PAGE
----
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FSU ‘here to support’ international students


Times West Virginian

FAIRMONT, W.Va. — A room full of students, faculty and community members gathered Thursday on the shared campus of Fairmont State University and Pierpont Community & Technical College to discuss President Donald Trump’s executive order on immigration and its effect on international students.

A total of 99 international students attend FSU, according to Amy Baker, director of marketing and branding.

Trump signed an executive order on Jan. 27 that bans people from seven Muslim-majority countries from traveling to the United States for 90 days. These countries are Iraq, Iran, Syria, Yemen, Sudan, Libya and Somalia.

The order also suspends new refugee admissions for 120 days.

History professor Dr. Kenneth Millen-Penn, political science professor Dr. Gregory Noone, computer science professor Dr. Mahmood Hossain and student government association president James Jesmer talked to those gathered about the executive order and the issues surrounding it.

After they talked, the participants answered questions from the audience.

Vice president of student services Tim Oxley made some opening remarks.

“The forum today is an opportunity for our campus community to assure our students and in particular our international students of our mutual concern over the current policies and initiatives of the new administration in Washington,” he said.

He hoped the forum would allay fears and concerns and provide additional information on the context on which the policies are being issued and the ramifications to students, Oxley said.

“As the vice president for student services, let me tell you, international students are a very important component to our institution,” he said.

“You have chosen Fairmont State University as the institution at which you seek your baccalaureate degree or your master’s education. You made the sacrifice of leaving your families, your home, your friends to come here to study with us. We are happy, more than happy, for the things that have engaged with us and to entrust us with that privilege.”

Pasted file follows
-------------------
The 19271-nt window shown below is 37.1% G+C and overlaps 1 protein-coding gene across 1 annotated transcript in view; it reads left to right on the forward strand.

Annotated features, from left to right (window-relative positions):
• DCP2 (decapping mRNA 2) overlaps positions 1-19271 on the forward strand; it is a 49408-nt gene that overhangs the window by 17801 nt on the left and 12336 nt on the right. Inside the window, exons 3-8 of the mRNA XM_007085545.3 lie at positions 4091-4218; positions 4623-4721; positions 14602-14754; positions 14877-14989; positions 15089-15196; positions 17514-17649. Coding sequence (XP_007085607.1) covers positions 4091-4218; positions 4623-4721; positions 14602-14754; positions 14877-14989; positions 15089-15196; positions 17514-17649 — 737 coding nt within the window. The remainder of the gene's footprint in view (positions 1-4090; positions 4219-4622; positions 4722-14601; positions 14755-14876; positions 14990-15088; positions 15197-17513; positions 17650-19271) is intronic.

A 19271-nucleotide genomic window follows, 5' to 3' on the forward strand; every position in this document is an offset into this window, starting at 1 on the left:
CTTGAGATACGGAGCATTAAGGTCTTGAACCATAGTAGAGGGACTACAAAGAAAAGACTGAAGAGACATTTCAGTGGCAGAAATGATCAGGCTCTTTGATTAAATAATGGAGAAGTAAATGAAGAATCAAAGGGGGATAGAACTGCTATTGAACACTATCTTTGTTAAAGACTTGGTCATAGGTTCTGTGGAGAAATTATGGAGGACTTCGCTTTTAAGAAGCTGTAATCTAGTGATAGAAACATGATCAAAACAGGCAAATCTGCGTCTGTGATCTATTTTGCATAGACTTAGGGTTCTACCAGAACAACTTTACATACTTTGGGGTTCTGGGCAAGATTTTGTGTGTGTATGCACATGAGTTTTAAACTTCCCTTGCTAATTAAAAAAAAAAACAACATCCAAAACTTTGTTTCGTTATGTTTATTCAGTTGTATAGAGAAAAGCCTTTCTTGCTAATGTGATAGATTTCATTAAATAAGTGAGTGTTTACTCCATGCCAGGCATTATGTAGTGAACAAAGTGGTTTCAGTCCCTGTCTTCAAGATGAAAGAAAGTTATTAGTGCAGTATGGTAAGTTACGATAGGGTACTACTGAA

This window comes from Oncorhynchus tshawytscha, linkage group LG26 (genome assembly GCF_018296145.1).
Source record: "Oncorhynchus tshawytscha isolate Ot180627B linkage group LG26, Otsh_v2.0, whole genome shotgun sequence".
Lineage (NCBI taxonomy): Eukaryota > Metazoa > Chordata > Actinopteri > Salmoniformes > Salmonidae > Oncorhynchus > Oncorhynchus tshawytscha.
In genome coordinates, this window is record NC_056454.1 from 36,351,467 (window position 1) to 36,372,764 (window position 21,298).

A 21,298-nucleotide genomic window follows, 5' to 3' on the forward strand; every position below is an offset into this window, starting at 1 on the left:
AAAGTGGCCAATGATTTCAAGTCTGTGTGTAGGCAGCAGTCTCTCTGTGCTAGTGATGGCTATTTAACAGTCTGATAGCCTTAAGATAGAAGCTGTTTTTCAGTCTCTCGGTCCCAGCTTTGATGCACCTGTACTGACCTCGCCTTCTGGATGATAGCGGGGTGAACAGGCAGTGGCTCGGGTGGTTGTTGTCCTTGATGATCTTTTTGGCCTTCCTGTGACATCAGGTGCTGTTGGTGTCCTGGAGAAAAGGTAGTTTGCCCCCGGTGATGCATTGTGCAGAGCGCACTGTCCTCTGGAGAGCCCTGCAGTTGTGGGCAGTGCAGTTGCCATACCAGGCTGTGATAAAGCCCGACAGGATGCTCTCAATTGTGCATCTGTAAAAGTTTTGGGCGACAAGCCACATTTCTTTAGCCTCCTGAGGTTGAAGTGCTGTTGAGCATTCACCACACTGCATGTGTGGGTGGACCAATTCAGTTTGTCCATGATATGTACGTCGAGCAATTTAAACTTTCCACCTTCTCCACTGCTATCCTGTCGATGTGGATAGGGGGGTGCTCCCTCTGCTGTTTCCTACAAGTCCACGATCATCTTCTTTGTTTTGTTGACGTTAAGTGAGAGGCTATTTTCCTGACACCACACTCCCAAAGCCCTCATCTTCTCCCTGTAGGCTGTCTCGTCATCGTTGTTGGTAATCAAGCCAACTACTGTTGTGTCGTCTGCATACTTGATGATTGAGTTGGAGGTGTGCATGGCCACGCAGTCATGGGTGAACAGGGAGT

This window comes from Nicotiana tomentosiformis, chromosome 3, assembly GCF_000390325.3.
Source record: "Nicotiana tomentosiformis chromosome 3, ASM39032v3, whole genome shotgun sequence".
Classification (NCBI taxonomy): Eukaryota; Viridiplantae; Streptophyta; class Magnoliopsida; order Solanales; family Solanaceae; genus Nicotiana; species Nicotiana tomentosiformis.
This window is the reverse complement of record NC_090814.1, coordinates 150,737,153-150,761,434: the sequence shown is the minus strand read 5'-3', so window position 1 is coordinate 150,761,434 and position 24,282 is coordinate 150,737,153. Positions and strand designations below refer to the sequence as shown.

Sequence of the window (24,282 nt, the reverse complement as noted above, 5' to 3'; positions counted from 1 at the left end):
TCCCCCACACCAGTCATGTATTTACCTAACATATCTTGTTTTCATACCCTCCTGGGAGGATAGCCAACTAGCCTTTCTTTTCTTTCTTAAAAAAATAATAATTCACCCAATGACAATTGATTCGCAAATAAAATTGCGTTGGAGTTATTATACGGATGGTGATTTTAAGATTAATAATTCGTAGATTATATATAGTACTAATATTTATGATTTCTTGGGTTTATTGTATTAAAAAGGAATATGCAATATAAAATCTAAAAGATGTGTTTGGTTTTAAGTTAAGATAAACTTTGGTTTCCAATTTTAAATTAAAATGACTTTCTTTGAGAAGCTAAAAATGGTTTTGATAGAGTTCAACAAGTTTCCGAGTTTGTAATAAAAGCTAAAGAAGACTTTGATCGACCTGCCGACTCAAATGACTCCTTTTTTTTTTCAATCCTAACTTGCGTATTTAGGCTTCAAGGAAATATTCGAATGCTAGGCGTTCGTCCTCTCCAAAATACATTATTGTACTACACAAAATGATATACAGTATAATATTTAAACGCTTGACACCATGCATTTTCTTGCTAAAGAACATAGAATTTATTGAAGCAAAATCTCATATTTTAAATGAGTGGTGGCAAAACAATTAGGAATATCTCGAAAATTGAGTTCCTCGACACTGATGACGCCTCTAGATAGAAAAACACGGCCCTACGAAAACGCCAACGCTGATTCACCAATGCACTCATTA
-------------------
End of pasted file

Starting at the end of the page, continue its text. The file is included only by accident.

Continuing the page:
International students bring diversity to the campus that is not found in the mountains of Central Appalachia. International students are an important and integral part of the entire experience of the student body, he said.

“We are here to support you,” Oxley said.

Millen-Penn spoke first. He addressed the international students in the audience.

“What you’re experiencing is what is called nativism,” he said.

Nativism is also known as xenophobia and it has been around since the beginning of the United States. Nativists seek to exclude foreigners because they are seen as the enemy and as a threat, he said.

Millen-Penn talked about the history of anti-immigration feelings and laws in the United States.

In the 1790’s the country’s first anti-immigration law was passed. Its goal was to keep out the French because they were Roman Catholic and because the French were seen as radical due to the French Revolution. There have been other anti-immigration laws that sought to keep Irish, Chinese, German, Japanese, left-wing political people, eastern European and southern European people out of this county, he said.

“This hostility toward foreigners, this nativism that we are experiencing, has come and gone in American history,” Millen-Penn said. “It’s ebbed and flowed. It’s not always here, and I know you’re living through it now and I’m very sorry about that. But it’s not going to last. The American people always understand in time. We understand what’s wrong, and we understand what’s right.”

America has diversity as its history, he said.

“All of us were immigrants,” Millen-Penn said. “Even the Native Americans were immigrants. They came from Asia in the last Ice Age 20,000 years ago.”

Hossain spoke next. He shared his experiences of coming to the United States as a Muslim immigrant from Bangladesh in 1998.